Why it matters: Adobe's Premiere Pro may not be the go-to software for most video editors on the Mac as it doesn't possess the level of optimization that Apple's own Final Cut Pro suite does. However, Apple's latest M1 Max chipset seems to be fast enough for both, owing to improvements in CPU, GPU, and media engine performance.
Back in June, Adobe said its Creative Cloud suite of applications run more than 80 percent faster on Macs equipped with an M1 chipset when compared to equivalent systems with an Intel CPU. To prove its point, the company even commissioned a study by Pfeiffer Consulting that looked at native Arm versions of Illustrator, InDesign, and Lightroom Classic. Premiere Pro, which was still in beta at the time, showed a performance improvement of 77 percent on average.
Now that Apple has launched its much-awaited M1 Pro and M1 Max-based MacBook Pros, everyone is curious to see the company’s performance claims put to the test. Despite the fact that shipping dates for the new systems are slipping towards the second half of November, someone was able to get their hands on a 16-inch MacBook Pro with an M1 Max chipset (thanks, Tom's Hardware) and ran PugetBench for Premiere Pro 0.95.1 (which uses Premiere Pro version 15.4.1), giving us the first look at how Apple’s new chipsets compare with x86 processors paired with discrete GPUs from AMD and Nvidia.
It looks like Apple’s newest 16-inch MacBook Pro is indeed significantly faster than its predecessor, as well as gaming laptops like Dell’s Alienware x17 R1 and the Asus ROG Zephyrus M16 which pair Intel’s 11th generation Tiger Lake CPUs with Nvidia RTX 3000 series laptop GPUs. The new Apple device managed a 1,168 standard overall score and a 1,000 extended overall score in PugetBench for Premiere Pro 0.95.1, which is higher than those two high-end laptops.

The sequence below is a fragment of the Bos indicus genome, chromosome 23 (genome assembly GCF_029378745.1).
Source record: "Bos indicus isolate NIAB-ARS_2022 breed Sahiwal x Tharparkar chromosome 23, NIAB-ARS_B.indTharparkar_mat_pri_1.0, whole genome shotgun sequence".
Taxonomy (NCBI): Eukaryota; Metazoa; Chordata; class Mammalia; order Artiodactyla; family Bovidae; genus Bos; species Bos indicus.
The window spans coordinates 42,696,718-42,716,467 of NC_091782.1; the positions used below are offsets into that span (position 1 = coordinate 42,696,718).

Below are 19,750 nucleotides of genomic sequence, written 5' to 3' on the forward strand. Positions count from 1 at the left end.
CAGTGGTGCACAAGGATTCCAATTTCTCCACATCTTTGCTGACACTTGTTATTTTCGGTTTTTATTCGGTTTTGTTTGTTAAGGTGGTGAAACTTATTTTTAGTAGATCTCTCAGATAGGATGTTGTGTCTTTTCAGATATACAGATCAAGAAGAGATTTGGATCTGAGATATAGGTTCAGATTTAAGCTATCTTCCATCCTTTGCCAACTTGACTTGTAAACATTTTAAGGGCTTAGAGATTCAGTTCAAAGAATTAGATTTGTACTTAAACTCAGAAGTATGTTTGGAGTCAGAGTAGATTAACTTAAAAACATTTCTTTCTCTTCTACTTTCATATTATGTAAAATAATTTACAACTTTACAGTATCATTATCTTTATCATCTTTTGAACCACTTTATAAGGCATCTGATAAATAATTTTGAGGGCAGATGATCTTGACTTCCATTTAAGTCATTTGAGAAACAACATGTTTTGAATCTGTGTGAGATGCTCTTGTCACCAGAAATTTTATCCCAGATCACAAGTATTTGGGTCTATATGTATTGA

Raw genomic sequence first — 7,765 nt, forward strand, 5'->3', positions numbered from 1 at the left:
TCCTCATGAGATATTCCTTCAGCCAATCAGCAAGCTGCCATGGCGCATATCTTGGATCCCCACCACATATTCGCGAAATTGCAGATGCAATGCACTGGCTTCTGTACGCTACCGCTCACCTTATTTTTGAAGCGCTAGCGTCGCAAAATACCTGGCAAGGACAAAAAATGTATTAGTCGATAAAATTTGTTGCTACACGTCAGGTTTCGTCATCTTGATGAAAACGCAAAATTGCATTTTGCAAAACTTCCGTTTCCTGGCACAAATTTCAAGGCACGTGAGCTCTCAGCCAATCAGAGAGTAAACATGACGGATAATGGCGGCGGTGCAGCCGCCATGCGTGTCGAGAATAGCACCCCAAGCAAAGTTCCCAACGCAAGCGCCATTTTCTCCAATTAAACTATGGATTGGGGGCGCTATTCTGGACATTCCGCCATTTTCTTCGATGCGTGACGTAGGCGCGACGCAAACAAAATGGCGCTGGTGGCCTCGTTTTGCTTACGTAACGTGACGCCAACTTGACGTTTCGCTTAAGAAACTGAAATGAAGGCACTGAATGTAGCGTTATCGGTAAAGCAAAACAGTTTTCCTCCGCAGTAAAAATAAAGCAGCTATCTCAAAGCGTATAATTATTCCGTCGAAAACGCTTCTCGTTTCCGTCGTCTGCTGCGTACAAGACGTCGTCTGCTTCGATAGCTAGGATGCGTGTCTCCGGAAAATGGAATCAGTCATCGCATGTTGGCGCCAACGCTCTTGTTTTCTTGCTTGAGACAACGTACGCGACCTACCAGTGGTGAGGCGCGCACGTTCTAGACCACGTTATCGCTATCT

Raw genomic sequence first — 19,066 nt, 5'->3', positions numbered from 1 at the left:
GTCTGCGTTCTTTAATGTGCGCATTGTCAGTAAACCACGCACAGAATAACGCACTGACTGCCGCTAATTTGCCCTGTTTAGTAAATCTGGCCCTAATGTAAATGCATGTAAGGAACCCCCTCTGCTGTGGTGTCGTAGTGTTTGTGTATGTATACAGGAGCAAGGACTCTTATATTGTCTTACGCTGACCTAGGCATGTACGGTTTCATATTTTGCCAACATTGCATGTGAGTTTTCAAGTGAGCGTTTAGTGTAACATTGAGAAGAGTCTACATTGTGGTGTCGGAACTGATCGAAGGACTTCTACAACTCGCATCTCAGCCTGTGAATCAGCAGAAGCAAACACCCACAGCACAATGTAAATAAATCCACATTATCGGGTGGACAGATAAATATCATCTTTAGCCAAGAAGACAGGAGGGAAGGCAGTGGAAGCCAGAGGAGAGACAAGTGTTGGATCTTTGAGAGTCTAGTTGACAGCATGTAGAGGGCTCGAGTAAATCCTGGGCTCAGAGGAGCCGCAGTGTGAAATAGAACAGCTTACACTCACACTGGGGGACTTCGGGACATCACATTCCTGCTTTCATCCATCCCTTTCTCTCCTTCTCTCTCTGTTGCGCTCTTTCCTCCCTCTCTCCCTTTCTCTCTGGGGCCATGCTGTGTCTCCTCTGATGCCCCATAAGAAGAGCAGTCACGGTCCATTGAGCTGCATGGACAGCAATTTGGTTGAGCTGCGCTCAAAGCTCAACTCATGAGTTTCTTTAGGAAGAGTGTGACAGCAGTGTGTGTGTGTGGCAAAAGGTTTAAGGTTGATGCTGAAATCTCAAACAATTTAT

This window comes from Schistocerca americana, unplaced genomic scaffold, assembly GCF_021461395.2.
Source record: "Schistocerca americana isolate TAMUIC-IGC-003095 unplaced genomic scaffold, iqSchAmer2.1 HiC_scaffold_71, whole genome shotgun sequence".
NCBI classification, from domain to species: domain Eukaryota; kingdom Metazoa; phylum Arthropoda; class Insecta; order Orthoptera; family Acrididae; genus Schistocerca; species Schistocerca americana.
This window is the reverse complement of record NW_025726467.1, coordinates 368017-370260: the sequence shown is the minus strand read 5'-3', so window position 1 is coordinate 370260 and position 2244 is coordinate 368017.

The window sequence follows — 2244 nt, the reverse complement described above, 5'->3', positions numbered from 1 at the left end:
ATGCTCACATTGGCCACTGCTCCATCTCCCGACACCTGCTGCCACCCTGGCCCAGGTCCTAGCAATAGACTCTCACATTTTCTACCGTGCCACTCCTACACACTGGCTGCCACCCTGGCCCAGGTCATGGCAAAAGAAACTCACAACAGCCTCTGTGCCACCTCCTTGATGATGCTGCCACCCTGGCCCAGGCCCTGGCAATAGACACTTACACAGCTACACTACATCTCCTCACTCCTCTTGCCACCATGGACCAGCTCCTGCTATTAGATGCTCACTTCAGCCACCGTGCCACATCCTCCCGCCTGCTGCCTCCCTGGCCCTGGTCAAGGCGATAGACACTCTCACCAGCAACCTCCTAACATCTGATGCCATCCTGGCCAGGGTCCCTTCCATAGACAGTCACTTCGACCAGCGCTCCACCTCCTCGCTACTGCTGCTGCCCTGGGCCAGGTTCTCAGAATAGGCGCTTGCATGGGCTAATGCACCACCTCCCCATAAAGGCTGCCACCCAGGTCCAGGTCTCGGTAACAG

Apple said during the “Unleashed” event that the CPUs in its M1 Pro and M1 Max chipsets are faster than 8-core laptop processors while using considerably less power. However, a more interesting claim was made on the GPU side of things, with M1 Pro and M1 Max chipsets being described as more powerful than most discrete laptop GPUs while using 70 percent less power.
The PugetBench results do lend some credibility to that notion, as the GPU on the M1 Max chipset scored 66 points, which is close to the 68 points achieved by Nvidia’s RTX 3080 Laptop GPU and much higher than the 20.6 points achieved with the AMD Radeon Pro 5500M in the previous MacBook Pro 16, which is admittedly a little old at this point. A similar story is painted by the standard and extended Live Playback scores, owing to the improved Media Engine in Apple’s new chipset.
If these results are anything to go by, Apple may have indeed created mobile chipsets that give Intel, Nvidia and AMD a run for their money. This is relevant because only a few days ago, Intel CEO Pat Gelsinger said his company hopes to one day earn back Apple as a customer by making better chips that can compete with whatever comes out of the Cupertino giant’s lab. Gelsinger is also convinced that Intel Alchemist GPUs will be in high demand, but we’ll have to wait and see.